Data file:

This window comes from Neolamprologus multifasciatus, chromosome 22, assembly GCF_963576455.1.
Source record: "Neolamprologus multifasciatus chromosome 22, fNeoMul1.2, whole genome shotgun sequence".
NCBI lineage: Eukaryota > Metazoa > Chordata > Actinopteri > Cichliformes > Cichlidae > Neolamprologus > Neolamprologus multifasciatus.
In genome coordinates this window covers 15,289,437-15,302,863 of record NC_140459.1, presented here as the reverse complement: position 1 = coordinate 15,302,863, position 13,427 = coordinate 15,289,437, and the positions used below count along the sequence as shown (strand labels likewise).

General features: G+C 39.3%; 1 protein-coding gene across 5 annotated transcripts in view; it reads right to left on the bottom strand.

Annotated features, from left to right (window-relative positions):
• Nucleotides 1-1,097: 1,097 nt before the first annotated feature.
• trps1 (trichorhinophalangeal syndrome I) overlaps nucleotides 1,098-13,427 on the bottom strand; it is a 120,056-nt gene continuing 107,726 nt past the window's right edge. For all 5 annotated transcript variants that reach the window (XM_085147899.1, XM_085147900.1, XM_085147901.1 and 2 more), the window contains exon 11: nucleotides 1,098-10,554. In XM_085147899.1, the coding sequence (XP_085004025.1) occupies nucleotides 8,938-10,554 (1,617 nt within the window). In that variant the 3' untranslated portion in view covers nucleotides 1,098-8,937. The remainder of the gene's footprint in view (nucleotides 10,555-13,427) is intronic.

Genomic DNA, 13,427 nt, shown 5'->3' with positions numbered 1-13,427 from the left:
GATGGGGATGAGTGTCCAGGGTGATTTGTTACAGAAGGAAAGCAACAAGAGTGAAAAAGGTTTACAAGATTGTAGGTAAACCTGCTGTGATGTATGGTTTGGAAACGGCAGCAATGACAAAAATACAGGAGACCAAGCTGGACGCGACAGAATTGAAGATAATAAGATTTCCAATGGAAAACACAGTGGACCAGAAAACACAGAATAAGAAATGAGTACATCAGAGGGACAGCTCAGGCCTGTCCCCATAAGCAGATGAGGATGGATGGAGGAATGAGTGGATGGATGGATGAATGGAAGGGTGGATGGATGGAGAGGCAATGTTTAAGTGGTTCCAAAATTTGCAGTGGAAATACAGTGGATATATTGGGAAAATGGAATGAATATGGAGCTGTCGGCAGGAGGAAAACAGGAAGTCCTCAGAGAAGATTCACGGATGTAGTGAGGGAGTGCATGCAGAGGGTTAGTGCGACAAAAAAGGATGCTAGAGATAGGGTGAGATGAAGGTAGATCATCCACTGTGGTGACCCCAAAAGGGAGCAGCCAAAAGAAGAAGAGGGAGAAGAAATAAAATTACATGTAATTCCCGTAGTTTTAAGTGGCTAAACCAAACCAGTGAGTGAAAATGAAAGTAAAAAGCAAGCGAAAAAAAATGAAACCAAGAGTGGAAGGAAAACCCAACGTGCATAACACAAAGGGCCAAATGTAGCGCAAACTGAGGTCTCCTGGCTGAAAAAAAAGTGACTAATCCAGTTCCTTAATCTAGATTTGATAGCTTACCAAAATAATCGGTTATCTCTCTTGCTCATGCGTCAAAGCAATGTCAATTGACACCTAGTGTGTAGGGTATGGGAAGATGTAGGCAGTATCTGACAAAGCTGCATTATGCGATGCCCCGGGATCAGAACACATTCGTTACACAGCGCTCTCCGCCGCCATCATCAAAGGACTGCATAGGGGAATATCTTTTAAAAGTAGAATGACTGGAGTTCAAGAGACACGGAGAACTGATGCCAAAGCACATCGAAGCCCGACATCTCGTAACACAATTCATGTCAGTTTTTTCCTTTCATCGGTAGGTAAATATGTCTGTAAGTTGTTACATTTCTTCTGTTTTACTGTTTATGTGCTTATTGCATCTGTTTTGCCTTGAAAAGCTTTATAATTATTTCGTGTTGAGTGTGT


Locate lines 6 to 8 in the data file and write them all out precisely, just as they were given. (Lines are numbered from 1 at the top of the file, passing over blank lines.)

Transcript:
Annotated features, from left to right (window-relative positions):
• Nucleotides 1-1,097: 1,097 nt before the first annotated feature.
• trps1 (trichorhinophalangeal syndrome I) overlaps nucleotides 1,098-13,427 on the bottom strand; it is a 120,056-nt gene continuing 107,726 nt past the window's right edge. For all 5 annotated transcript variants that reach the window (XM_085147899.1, XM_085147900.1, XM_085147901.1 and 2 more), the window contains exon 11: nucleotides 1,098-10,554. In XM_085147899.1, the coding sequence (XP_085004025.1) occupies nucleotides 8,938-10,554 (1,617 nt within the window). In that variant the 3' untranslated portion in view covers nucleotides 1,098-8,937. The remainder of the gene's footprint in view (nucleotides 10,555-13,427) is intronic.